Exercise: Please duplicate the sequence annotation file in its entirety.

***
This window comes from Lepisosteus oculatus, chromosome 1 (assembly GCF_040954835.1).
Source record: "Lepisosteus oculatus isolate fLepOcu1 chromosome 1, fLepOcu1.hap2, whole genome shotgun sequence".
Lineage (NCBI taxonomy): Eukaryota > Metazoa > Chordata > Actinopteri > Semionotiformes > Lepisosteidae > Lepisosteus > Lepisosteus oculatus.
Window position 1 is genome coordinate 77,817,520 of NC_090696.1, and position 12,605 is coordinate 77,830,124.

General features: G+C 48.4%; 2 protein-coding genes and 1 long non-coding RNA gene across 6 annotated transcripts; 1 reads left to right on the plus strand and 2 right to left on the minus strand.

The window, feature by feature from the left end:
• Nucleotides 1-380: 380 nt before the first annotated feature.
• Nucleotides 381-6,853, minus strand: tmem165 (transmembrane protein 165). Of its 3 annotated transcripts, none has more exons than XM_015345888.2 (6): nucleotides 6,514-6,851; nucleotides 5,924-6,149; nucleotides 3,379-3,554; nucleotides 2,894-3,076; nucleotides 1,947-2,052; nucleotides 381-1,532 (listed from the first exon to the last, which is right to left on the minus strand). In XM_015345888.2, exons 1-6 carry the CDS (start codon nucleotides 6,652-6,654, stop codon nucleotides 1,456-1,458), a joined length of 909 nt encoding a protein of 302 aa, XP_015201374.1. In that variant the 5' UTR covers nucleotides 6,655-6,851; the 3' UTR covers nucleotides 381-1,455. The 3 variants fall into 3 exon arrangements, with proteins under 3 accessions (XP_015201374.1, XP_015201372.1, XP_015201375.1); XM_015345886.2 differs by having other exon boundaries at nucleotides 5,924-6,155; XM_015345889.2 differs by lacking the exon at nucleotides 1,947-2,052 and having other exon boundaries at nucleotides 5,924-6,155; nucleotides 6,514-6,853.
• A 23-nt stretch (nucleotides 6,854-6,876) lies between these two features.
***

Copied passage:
This window comes from Lepisosteus oculatus, chromosome 1 (assembly GCF_040954835.1).
Source record: "Lepisosteus oculatus isolate fLepOcu1 chromosome 1, fLepOcu1.hap2, whole genome shotgun sequence".
Lineage (NCBI taxonomy): Eukaryota > Metazoa > Chordata > Actinopteri > Semionotiformes > Lepisosteidae > Lepisosteus > Lepisosteus oculatus.
Window position 1 is genome coordinate 77,817,520 of NC_090696.1, and position 12,605 is coordinate 77,830,124.

General features: G+C 48.4%; 2 protein-coding genes and 1 long non-coding RNA gene across 6 annotated transcripts; 1 reads left to right on the plus strand and 2 right to left on the minus strand.

The window, feature by feature from the left end:
• Nucleotides 1-380: 380 nt before the first annotated feature.
• Nucleotides 381-6,853, minus strand: tmem165 (transmembrane protein 165). Of its 3 annotated transcripts, none has more exons than XM_015345888.2 (6): nucleotides 6,514-6,851; nucleotides 5,924-6,149; nucleotides 3,379-3,554; nucleotides 2,894-3,076; nucleotides 1,947-2,052; nucleotides 381-1,532 (listed from the first exon to the last, which is right to left on the minus strand). In XM_015345888.2, exons 1-6 carry the CDS (start codon nucleotides 6,652-6,654, stop codon nucleotides 1,456-1,458), a joined length of 909 nt encoding a protein of 302 aa, XP_015201374.1. In that variant the 5' UTR covers nucleotides 6,655-6,851; the 3' UTR covers nucleotides 381-1,455. The 3 variants fall into 3 exon arrangements, with proteins under 3 accessions (XP_015201374.1, XP_015201372.1, XP_015201375.1); XM_015345886.2 differs by having other exon boundaries at nucleotides 5,924-6,155; XM_015345889.2 differs by lacking the exon at nucleotides 1,947-2,052 and having other exon boundaries at nucleotides 5,924-6,155; nucleotides 6,514-6,853.
• A 23-nt stretch (nucleotides 6,854-6,876) lies between these two features.